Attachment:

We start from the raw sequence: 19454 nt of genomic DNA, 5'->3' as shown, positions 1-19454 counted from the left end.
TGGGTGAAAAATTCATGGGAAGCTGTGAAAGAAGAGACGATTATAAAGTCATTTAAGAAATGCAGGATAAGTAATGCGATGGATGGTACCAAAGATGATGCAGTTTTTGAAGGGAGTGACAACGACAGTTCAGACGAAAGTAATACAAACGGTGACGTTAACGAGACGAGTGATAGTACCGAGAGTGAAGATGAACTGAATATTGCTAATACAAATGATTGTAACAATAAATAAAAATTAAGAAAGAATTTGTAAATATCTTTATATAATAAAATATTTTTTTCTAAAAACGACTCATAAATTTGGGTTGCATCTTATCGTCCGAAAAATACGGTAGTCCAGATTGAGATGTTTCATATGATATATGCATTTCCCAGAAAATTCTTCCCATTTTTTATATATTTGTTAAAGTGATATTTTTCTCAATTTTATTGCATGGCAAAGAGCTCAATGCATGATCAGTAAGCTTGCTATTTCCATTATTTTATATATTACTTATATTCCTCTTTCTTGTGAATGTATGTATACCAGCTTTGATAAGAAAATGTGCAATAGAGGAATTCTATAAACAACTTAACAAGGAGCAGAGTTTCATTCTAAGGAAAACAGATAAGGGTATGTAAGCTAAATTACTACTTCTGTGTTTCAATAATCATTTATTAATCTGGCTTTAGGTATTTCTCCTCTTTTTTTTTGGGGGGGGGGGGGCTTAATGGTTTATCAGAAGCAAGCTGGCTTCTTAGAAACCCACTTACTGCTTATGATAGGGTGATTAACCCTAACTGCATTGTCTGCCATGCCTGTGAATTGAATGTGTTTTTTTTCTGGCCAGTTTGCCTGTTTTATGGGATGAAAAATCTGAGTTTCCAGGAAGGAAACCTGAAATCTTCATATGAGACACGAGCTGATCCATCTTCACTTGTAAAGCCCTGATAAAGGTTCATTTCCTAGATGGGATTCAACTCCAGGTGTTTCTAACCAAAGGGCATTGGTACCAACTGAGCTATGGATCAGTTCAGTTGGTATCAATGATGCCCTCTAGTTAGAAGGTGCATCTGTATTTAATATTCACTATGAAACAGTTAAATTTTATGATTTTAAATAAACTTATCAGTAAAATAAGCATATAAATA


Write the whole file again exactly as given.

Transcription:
We start from the raw sequence: 19454 nt of genomic DNA, 5'->3' as shown, positions 1-19454 counted from the left end.
TGGGTGAAAAATTCATGGGAAGCTGTGAAAGAAGAGACGATTATAAAGTCATTTAAGAAATGCAGGATAAGTAATGCGATGGATGGTACCAAAGATGATGCAGTTTTTGAAGGGAGTGACAACGACAGTTCAGACGAAAGTAATACAAACGGTGACGTTAACGAGACGAGTGATAGTACCGAGAGTGAAGATGAACTGAATATTGCTAATACAAATGATTGTAACAATAAATAAAAATTAAGAAAGAATTTGTAAATATCTTTATATAATAAAATATTTTTTTCTAAAAACGACTCATAAATTTGGGTTGCATCTTATCGTCCGAAAAATACGGTAGTCCAGATTGAGATGTTTCATATGATATATGCATTTCCCAGAAAATTCTTCCCATTTTTTATATATTTGTTAAAGTGATATTTTTCTCAATTTTATTGCATGGCAAAGAGCTCAATGCATGATCAGTAAGCTTGCTATTTCCATTATTTTATATATTACTTATATTCCTCTTTCTTGTGAATGTATGTATACCAGCTTTGATAAGAAAATGTGCAATAGAGGAATTCTATAAACAACTTAACAAGGAGCAGAGTTTCATTCTAAGGAAAACAGATAAGGGTATGTAAGCTAAATTACTACTTCTGTGTTTCAATAATCATTTATTAATCTGGCTTTAGGTATTTCTCCTCTTTTTTTTTGGGGGGGGGGGGGCTTAATGGTTTATCAGAAGCAAGCTGGCTTCTTAGAAACCCACTTACTGCTTATGATAGGGTGATTAACCCTAACTGCATTGTCTGCCATGCCTGTGAATTGAATGTGTTTTTTTTCTGGCCAGTTTGCCTGTTTTATGGGATGAAAAATCTGAGTTTCCAGGAAGGAAACCTGAAATCTTCATATGAGACACGAGCTGATCCATCTTCACTTGTAAAGCCCTGATAAAGGTTCATTTCCTAGATGGGATTCAACTCCAGGTGTTTCTAACCAAAGGGCATTGGTACCAACTGAGCTATGGATCAGTTCAGTTGGTATCAATGATGCCCTCTAGTTAGAAGGTGCATCTGTATTTAATATTCACTATGAAACAGTTAAATTTTATGATTTTAAATAAACTTATCAGTAAAATAAGCATATAAATA